In addition to good hand-washing and personal hygiene practices, surfaces commonly contacted by hands should also be disinfected periodically or whenever they become contaminated due to coughing, sneezing, dirty hands, etc. Surfaces that should be disinfected include, but are not limited to: telephones, computer keyboards and mice, door knobs, drinking fountains, sink faucet handles, paper towel dispensers, and tables and desktops. Effective disinfection includes the use of antimicrobial chemicals. Those effective against Hepatitis B also work against other viruses, including flu viruses. A 10 percent bleach water solution is also effective on most surfaces. The Environmental Protection Agency web site at (www.epa.gov/oppad001/chemregindex.htm) lists approved antimicrobial chemicals.
When disinfecting surfaces, it is important to:
To prevent the spread of H1N1 and other influenza virus it is important to keep surfaces (especially bedside tables, surfaces in the bathroom, kitchen counters and toys for children) clean by wiping them down with a household disinfectant according to directions on the product label.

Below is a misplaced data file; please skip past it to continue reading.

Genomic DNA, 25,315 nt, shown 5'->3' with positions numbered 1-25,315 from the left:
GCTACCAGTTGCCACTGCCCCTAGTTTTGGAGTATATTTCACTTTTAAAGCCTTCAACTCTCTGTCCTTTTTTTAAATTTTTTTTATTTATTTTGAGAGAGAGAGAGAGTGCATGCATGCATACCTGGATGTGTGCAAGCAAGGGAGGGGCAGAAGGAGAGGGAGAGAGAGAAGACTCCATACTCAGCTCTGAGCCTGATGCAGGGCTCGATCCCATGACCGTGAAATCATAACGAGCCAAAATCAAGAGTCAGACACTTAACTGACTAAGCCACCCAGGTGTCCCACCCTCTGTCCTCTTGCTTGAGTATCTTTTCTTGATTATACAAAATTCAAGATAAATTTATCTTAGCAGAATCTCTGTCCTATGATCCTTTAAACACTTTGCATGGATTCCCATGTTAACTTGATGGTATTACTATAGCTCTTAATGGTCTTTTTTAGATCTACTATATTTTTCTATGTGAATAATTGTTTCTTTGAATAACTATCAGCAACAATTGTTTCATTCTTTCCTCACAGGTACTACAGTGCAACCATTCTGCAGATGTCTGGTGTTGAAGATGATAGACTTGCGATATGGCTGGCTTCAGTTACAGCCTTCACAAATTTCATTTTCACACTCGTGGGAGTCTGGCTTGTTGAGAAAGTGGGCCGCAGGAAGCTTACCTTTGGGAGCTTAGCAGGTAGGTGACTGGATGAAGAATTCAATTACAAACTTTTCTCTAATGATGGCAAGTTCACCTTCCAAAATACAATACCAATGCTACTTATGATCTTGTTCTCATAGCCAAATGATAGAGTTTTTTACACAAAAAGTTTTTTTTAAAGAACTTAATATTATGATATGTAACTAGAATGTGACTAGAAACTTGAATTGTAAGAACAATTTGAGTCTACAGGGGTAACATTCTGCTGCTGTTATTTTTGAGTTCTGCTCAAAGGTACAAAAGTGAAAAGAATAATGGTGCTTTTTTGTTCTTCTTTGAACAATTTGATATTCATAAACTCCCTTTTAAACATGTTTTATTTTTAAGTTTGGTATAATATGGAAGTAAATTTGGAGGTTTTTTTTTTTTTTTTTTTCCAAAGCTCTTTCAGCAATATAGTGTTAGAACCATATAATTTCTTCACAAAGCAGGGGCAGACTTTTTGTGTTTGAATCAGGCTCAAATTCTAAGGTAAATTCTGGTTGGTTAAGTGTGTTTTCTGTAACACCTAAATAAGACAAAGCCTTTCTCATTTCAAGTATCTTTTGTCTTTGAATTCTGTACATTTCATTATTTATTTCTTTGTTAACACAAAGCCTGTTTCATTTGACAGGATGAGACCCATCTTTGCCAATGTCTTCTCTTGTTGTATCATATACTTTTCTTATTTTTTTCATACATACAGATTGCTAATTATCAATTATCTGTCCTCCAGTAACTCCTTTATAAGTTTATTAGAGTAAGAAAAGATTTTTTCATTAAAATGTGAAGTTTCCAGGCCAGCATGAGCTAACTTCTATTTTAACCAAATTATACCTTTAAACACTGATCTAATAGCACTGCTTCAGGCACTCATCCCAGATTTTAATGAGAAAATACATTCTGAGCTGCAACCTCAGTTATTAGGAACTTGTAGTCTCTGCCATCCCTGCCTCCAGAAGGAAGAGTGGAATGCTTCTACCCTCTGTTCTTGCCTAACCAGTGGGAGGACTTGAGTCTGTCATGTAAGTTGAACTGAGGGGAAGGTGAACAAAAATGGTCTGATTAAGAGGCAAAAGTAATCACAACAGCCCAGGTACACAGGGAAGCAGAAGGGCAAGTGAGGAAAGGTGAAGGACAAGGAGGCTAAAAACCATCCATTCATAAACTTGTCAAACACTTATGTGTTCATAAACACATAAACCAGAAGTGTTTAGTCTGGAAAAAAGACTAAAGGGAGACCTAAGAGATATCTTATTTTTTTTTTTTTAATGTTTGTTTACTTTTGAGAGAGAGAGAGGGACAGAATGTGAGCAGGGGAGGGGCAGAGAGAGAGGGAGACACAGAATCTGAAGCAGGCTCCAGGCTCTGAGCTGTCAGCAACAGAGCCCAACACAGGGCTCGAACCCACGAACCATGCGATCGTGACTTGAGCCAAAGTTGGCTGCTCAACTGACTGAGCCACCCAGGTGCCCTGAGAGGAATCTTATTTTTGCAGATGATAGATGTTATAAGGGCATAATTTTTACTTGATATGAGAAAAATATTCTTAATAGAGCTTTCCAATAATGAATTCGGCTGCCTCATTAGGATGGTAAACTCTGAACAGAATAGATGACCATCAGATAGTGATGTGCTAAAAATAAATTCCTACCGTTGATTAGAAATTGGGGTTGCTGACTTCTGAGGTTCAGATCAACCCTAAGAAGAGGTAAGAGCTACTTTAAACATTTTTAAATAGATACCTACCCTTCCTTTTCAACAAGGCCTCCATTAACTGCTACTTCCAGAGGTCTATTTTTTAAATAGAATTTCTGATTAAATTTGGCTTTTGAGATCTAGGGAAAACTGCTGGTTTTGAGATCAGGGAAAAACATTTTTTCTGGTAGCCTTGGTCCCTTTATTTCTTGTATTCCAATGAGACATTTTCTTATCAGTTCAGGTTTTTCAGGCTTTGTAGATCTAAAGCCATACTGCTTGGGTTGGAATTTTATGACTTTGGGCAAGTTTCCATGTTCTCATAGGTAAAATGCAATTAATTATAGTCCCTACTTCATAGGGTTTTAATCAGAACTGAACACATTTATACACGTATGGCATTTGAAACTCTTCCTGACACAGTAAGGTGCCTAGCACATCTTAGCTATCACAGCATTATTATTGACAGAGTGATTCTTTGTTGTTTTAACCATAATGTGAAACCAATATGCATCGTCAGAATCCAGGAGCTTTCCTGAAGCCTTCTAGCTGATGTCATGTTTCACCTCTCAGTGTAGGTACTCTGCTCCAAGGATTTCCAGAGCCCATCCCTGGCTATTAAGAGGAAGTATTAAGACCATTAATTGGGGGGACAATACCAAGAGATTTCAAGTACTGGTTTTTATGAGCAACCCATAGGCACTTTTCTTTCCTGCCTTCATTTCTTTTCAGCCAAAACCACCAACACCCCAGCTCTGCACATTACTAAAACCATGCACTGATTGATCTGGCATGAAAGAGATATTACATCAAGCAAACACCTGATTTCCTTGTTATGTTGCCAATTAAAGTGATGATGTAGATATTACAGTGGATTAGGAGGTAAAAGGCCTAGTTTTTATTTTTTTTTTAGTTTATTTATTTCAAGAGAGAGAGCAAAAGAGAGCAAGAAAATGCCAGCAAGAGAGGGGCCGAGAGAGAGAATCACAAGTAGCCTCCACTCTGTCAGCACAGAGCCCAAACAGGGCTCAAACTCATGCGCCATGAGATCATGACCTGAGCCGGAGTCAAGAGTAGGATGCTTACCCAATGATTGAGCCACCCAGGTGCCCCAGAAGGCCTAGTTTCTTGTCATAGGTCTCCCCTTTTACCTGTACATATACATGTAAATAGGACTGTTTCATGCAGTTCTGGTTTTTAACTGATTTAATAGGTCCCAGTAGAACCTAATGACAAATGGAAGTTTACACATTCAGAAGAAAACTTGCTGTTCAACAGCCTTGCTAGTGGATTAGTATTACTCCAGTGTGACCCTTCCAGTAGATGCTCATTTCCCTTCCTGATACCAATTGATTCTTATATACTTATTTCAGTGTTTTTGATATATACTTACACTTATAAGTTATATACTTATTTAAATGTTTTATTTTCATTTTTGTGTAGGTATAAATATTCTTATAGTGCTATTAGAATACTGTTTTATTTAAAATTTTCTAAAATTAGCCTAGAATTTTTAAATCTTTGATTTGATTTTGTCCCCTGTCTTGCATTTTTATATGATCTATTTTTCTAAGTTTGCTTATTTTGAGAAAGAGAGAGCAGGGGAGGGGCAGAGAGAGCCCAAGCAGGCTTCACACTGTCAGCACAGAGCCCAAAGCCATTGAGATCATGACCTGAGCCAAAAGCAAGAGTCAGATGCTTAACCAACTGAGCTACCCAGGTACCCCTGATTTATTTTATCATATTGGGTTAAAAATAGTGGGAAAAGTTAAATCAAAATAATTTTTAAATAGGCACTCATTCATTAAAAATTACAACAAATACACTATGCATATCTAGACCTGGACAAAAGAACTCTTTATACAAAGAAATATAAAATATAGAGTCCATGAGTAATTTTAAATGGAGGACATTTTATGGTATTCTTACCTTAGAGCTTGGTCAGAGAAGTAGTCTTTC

Linens, eating utensils, and dishes belonging to those who are sick do not need to be cleaned separately, but importantly these items should not be shared without washing thoroughly first. Eating utensils should be washed either in a dishwasher or by hand with water and soap.
Linens (such as bed sheets and towels) should be washed by using household laundry soap and tumbled dry on a hot setting. Individuals should avoid “hugging” laundry prior to washing it to prevent contaminating themselves. Individuals should wash their hands with soap and water or alcohol-based hand rub immediately after handling dirty laundry.